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Comment: BREACH SSL attack bandwidth vs security (Score 1) 216

by gklyber (#44816147) Attached to: Google's Encryption Plan To Stifle NSA's Dragnet Will Raise the Stakes

I find it interesting that there was a general consensus that the BREACH SSL attack had no simple fix because the Internet could not handle the load if everyone turned off gzip HTML compression. While acknoewleding that bandwidth and computation resources are different, I am surprised that a simple fix for BREACH was dismissed, yet hoards of resources are being thrown at transport encryption.

Android

Android Options Mean "Best" Browsers Might Surprise You 251

Posted by timothy
from the an-actual-figurative-ecosystem dept.
An anonymous reader writes with this quote from Tom's Hardware: "Due to Apple's anti-3rd-party browser stance, and Windows RT's IE-only advantage on the 'Desktop,' Android is the only mobile platform where browser competition is thriving. The results are pretty surprising, with the long-time mobile browsers like Dolphin, Maxthon, Sleipnir, and the stock Android browser coming out ahead of desktop favorites like Firefox, Opera, and even Chrome. Dolphin, thanks to its new Jetpack HTML5 engine, soars ahead of the competition."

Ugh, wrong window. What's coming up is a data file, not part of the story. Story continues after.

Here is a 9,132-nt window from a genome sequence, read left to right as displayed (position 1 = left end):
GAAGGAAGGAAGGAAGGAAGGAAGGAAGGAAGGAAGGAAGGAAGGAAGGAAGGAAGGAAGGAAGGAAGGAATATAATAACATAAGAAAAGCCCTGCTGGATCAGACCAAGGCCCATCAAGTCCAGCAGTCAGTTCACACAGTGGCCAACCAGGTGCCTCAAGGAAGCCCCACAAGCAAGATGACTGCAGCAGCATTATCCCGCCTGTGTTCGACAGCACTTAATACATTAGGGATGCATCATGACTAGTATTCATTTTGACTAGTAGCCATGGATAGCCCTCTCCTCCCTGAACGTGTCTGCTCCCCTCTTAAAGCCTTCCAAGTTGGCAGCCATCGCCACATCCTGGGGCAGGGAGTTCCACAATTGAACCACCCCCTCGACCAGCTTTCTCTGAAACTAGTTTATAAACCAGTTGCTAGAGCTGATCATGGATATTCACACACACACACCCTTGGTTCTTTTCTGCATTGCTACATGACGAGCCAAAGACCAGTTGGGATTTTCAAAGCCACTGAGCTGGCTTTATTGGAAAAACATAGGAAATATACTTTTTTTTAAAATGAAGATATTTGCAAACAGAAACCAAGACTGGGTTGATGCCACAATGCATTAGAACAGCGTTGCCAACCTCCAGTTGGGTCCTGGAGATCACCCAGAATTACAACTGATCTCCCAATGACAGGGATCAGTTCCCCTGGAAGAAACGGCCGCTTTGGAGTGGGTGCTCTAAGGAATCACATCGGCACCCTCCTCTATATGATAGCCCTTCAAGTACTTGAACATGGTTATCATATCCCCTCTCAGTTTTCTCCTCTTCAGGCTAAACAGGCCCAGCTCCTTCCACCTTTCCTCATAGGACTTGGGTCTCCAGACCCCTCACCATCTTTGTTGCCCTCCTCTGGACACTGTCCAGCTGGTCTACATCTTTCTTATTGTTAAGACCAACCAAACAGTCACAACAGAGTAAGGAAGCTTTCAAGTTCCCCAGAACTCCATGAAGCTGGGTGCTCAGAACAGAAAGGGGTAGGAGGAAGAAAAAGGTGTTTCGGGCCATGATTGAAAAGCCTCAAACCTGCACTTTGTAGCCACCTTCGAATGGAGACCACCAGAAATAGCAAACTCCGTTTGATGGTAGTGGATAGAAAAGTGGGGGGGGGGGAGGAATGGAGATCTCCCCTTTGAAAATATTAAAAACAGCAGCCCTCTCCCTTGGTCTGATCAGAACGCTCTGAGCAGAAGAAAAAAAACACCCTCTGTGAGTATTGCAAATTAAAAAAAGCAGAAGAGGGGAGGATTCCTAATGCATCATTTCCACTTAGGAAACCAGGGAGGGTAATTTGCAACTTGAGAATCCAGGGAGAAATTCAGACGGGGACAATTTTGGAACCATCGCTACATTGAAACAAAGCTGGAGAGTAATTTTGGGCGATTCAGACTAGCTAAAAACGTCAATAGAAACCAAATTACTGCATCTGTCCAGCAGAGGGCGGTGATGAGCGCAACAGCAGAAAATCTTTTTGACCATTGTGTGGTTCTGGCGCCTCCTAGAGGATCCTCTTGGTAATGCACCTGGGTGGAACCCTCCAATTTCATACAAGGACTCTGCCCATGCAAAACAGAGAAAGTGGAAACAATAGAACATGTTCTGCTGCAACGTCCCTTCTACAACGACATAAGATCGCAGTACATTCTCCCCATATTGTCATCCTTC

Image

White House Correspondent Tweets His Heart Attack 77 Screenshot-sm

Posted by samzenpus
from the dedication-to-the-job dept.
Tommy Christopher, who writes for mediate.com, has reporting in his blood, so much so that he livetweeted every part of his recent heart attack. "I gotta be me. Livetweeting my heart attack. Beat that!" and "This is not like the movies. Most deadpan heart attack evar. Still hurts even after the morphine," were among his updates as he was rushed to the hospital. Christopher is now in stable condition after recovering from emergency surgery.
Censorship

China Faces Piracy Suit Over Censorship Software 113

Posted by kdawson
from the green-dam-blues dept.
angry tapir writes "Web software filtering vendor CyberSitter has filed a $2.2B lawsuit against the Chinese government, two Chinese software makers, and seven major computer manufacturers for their distribution of Green Dam Youth Escort, a controversial Web filtering package the Chinese government had mandated to be installed on computers sold there. Researchers at the University of Michigan found that Green Dam copied code from CyberSitter."

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